Muhammad Ali, the three-time heavyweight champion who proclaimed himself “the Greatest”, defied the US government over the Vietnam war, and later became one of the most well-known – and loved – sportsmen in history died at the age of 74.
Ali was admitted to hospital on Thursday with a respiratory problem – a move that was described at the time as “a precaution”. However, reports emerged 24 hours later which said he had been placed on a life support machine and his family “feared the worst”.
Ali had become increasingly frail since being diagnosed with Parkinson’s disease in 1984, aged 42, and in recent years had limited his public appearances. Earlier this month his brother Rahman Ali revealed that the condition was so advancedhe could barely speak or leave his house.
As a sportsman he will be remembered for many classic fights – in particular beating the fearsome Sonny Liston to become champion; the Fight of the Centuryand the Thrilla in Manilla against Joe Frazier, and the Rumble in the Jungle in 1974 when, at the age of 32, he surprised everyone bar himself by cutting down George Foreman in Kinshasa to regain back his title.
Paying tribute after his death, Foreman wrote: “Ali, Fraser and Foreman we were one guy. A part of me slipped away.”
He told the BBC: “Muhammad Ali was one of the greatest human beings I have ever met. No doubt he was one of the best people to have lived in this day and age.”
Another former world heavyweight champion, Mike Tyson, wrote: “God came for his champion. So long great one.”
Tributes flooded in from the world of boxing, the wider sporting community and well beyond them. The former US president Bill Clinton described him as “courageous in the ring, inspiring to the young, compassionate to those in need, and strong and good-humored in bearing the burden of his own health challenges”.
Ali’s influence out of the ring was no less marked. Having appalled white Americaby converting to the Nation of Islam and changing his name from Cassius Clay to Cassius X and then to Muhammad Ali, he later refused to be drafted into the army, telling reporters: “Man, I ain’t got no quarrel with them Vietcong.”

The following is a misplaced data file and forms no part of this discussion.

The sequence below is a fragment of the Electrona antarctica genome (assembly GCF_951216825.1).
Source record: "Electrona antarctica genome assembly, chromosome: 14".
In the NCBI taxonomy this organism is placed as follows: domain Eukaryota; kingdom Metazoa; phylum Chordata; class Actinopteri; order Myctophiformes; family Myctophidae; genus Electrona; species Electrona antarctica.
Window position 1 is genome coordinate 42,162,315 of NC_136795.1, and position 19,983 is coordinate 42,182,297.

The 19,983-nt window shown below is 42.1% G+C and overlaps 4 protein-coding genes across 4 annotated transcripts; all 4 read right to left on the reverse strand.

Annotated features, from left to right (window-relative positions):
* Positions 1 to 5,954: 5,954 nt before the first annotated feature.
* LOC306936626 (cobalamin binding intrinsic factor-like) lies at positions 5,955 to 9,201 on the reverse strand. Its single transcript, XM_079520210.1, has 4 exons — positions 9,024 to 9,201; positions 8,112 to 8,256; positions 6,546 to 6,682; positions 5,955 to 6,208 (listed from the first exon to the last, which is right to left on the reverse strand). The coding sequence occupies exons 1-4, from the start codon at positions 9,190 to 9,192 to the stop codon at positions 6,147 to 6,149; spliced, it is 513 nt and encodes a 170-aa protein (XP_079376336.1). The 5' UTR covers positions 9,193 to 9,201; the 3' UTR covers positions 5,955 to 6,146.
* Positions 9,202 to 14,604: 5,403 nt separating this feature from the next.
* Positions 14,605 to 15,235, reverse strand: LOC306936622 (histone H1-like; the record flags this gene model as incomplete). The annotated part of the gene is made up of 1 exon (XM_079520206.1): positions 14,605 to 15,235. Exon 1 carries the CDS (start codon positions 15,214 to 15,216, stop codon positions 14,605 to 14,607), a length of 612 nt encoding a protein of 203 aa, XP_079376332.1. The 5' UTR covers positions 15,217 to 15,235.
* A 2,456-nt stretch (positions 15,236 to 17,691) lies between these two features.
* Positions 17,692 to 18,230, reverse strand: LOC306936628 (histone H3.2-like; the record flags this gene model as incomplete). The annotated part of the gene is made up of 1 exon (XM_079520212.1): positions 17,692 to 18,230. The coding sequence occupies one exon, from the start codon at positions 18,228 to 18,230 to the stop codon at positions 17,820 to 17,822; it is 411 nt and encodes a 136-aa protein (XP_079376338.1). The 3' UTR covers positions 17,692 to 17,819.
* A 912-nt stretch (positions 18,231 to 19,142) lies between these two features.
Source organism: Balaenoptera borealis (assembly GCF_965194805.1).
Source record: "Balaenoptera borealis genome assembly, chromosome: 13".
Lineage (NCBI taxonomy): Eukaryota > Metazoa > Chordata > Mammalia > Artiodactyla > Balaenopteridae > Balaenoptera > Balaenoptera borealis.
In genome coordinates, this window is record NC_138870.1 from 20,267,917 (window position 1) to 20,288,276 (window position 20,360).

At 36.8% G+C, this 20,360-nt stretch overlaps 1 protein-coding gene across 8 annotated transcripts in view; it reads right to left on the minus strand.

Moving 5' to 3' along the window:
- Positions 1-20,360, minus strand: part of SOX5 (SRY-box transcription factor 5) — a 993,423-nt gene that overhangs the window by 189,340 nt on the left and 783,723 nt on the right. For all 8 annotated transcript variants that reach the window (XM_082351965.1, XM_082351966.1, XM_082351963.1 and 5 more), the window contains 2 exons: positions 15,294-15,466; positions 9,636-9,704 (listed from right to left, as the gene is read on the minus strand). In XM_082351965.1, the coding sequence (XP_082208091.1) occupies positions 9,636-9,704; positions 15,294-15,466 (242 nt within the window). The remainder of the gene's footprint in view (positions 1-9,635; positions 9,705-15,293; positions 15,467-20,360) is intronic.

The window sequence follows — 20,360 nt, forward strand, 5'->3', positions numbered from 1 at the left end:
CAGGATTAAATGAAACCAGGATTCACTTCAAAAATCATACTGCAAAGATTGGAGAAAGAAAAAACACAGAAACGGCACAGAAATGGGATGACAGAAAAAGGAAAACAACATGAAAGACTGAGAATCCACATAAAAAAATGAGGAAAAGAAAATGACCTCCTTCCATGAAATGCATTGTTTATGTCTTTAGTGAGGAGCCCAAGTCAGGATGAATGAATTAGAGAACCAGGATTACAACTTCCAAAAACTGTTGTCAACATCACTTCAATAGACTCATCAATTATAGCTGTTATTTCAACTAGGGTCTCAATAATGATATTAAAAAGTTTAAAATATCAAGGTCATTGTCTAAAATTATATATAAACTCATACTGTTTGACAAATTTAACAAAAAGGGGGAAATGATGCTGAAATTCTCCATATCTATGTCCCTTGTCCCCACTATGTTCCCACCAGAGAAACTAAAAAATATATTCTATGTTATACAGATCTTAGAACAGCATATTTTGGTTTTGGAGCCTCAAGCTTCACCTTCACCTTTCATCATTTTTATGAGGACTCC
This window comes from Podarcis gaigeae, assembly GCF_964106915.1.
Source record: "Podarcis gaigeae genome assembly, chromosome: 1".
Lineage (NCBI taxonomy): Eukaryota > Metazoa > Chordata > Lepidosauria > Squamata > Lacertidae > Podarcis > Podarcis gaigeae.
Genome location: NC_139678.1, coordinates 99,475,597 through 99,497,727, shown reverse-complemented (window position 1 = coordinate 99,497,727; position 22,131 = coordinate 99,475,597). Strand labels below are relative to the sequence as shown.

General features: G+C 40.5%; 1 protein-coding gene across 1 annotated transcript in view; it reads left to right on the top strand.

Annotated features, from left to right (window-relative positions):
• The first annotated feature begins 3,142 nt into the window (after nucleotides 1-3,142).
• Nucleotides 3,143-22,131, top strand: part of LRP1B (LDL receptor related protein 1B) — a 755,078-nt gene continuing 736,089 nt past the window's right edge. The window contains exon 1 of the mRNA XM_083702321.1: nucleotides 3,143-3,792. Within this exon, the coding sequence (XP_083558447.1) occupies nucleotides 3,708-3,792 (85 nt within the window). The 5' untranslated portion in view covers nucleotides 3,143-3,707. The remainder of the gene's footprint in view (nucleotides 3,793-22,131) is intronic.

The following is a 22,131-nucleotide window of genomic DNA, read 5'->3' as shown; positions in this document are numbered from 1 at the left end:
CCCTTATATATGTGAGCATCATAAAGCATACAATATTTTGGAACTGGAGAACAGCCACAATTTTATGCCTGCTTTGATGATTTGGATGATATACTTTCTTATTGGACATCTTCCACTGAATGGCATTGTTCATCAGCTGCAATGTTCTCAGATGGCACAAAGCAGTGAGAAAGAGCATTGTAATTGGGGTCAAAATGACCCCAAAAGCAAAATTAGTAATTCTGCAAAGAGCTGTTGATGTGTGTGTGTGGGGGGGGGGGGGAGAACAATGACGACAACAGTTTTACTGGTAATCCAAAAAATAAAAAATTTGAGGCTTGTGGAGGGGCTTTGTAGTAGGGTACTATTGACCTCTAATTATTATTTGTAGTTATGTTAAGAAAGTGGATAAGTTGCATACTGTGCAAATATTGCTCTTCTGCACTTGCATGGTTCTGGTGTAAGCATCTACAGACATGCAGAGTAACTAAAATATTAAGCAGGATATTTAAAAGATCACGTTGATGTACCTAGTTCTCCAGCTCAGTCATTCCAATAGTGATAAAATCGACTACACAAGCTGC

In 1967, still unbeaten and with no obvious challenger in sight, Ali was stripped of his titles and for three-and-a-half years had to scrape a living making campus speeches and appearing on Broadway. He lost his best years as a fighter yet as the opposition to Vietnam war grew, so did Ali’s popularity. By the mid 1970s he was the biggest sports star on the planet.
Grace and speed
In his physical prime, a decade earlier, Ali had such grace and foot speed that watching him perform almost became an extension of the balletic arts. He won Olympic light-heavyweight gold as an 18-year-old at the Rome Olympics and four years later, in 1964, he won the heavyweight title for the first time by stopping Liston in a major upset. Challengers were dispatched with a surgical beauty, although there was a vicious streak to him too: when Ernie Terrell called him by his birth name, Cassius Clay, Ali shouted at him “What’s my name?” as he inflicted a terrible beating.
In 1971, within five months of his return in 1970, he earned a shot at his old title against Frazier, but no longer was he as elusive or brilliant. A thrilling contest ended with Ali suffering his first defeat, on points, after being dropped by a left hook in the 15th round.
A loss to the fit but limited Ken Norton appeared to confirm Ali’s decline – until, in 1974, he knocked out Foreman after using what he called “rope-a-dope”; lying on the ropes to conserve energy as his opponent punched himself out. Later, when Ali was asked when he should have retired, he admitted it was after that fight.
But he ploughed on, to a desperately gruelling decider with Frazier in Manilla which he won after Frazier’s trainer Eddie Futch pulled his man out before the 15th round. Ali would later call it the closest thing to dying he could imagine.
In 1978, after winning the title for a third time by avenging a loss to Leon Spinks, Ali retired. When he dragged himself back into the ring in 1980 to face his old sparring partner Larry Holmes, aged 38, he was probably in the early stages of Parkinson’s disease. Tests carried out by the Mayo Clinic found he couldn’t hop on one foot well and had trouble co-ordinating his speech.
After a final fight, against Trevor Berbick in 1981, he retired but three years later Parkinson’s disease was diagnosed. By the end of the decade the speech of the man once dubbed “the Louisville Lip” for brash predictions before fights was reduced to a mumble.
Ali was well enough to light the torch to start the 1996 Olympics in Atlanta, though his hands shook as a result of the disease taking further hold. After that there was further retreat into privacy and prayer.
But even in death his legacy burns on.